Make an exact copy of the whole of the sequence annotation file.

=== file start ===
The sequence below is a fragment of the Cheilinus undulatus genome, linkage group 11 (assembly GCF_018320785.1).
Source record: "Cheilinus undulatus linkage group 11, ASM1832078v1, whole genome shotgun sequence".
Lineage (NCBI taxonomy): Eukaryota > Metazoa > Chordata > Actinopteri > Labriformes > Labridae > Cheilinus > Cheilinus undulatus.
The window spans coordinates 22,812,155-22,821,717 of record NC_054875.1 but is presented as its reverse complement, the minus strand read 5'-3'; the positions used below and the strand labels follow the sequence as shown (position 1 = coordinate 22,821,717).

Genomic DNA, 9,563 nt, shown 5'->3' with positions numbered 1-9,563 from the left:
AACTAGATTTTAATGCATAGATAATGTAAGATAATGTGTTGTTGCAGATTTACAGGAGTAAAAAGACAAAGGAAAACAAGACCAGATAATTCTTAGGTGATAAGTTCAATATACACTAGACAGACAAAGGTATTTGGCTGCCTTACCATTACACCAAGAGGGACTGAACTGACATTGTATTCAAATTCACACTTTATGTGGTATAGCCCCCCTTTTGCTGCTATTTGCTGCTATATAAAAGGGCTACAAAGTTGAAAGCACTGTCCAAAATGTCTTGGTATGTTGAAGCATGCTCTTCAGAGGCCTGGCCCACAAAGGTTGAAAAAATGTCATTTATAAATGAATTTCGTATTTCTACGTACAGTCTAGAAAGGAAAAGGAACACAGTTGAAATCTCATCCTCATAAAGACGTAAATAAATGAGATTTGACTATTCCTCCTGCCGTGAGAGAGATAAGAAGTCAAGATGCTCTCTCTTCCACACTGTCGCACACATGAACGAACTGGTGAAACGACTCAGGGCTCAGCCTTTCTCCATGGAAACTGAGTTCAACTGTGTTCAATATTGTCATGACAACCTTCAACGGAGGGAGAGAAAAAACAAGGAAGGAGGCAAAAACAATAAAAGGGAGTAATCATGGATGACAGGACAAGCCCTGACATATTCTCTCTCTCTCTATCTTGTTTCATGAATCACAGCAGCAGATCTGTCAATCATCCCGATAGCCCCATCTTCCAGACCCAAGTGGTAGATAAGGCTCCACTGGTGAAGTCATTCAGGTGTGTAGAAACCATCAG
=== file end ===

The sequence below is a fragment of the Cheilinus undulatus genome, linkage group 11 (assembly GCF_018320785.1).
Source record: "Cheilinus undulatus linkage group 11, ASM1832078v1, whole genome shotgun sequence".
Lineage (NCBI taxonomy): Eukaryota > Metazoa > Chordata > Actinopteri > Labriformes > Labridae > Cheilinus > Cheilinus undulatus.
The window spans coordinates 22,812,155-22,821,717 of record NC_054875.1 but is presented as its reverse complement, the minus strand read 5'-3'; the positions used below and the strand labels follow the sequence as shown (position 1 = coordinate 22,821,717).

Genomic DNA, 9,563 nt, shown 5'->3' with positions numbered 1-9,563 from the left:
AACTAGATTTTAATGCATAGATAATGTAAGATAATGTGTTGTTGCAGATTTACAGGAGTAAAAAGACAAAGGAAAACAAGACCAGATAATTCTTAGGTGATAAGTTCAATATACACTAGACAGACAAAGGTATTTGGCTGCCTTACCATTACACCAAGAGGGACTGAACTGACATTGTATTCAAATTCACACTTTATGTGGTATAGCCCCCCTTTTGCTGCTATTTGCTGCTATATAAAAGGGCTACAAAGTTGAAAGCACTGTCCAAAATGTCTTGGTATGTTGAAGCATGCTCTTCAGAGGCCTGGCCCACAAAGGTTGAAAAAATGTCATTTATAAATGAATTTCGTATTTCTACGTACAGTCTAGAAAGGAAAAGGAACACAGTTGAAATCTCATCCTCATAAAGACGTAAATAAATGAGATTTGACTATTCCTCCTGCCGTGAGAGAGATAAGAAGTCAAGATGCTCTCTCTTCCACACTGTCGCACACATGAACGAACTGGTGAAACGACTCAGGGCTCAGCCTTTCTCCATGGAAACTGAGTTCAACTGTGTTCAATATTGTCATGACAACCTTCAACGGAGGGAGAGAAAAAACAAGGAAGGAGGCAAAAACAATAAAAGGGAGTAATCATGGATGACAGGACAAGCCCTGACATATTCTCTCTCTCTCTATCTTGTTTCATGAATCACAGCAGCAGATCTGTCAATCATCCCGATAGCCCCATCTTCCAGACCCAAGTGGTAGATAAGGCTCCACTGGTGAAGTCATTCAGGTGTGTAGAAACCATCAG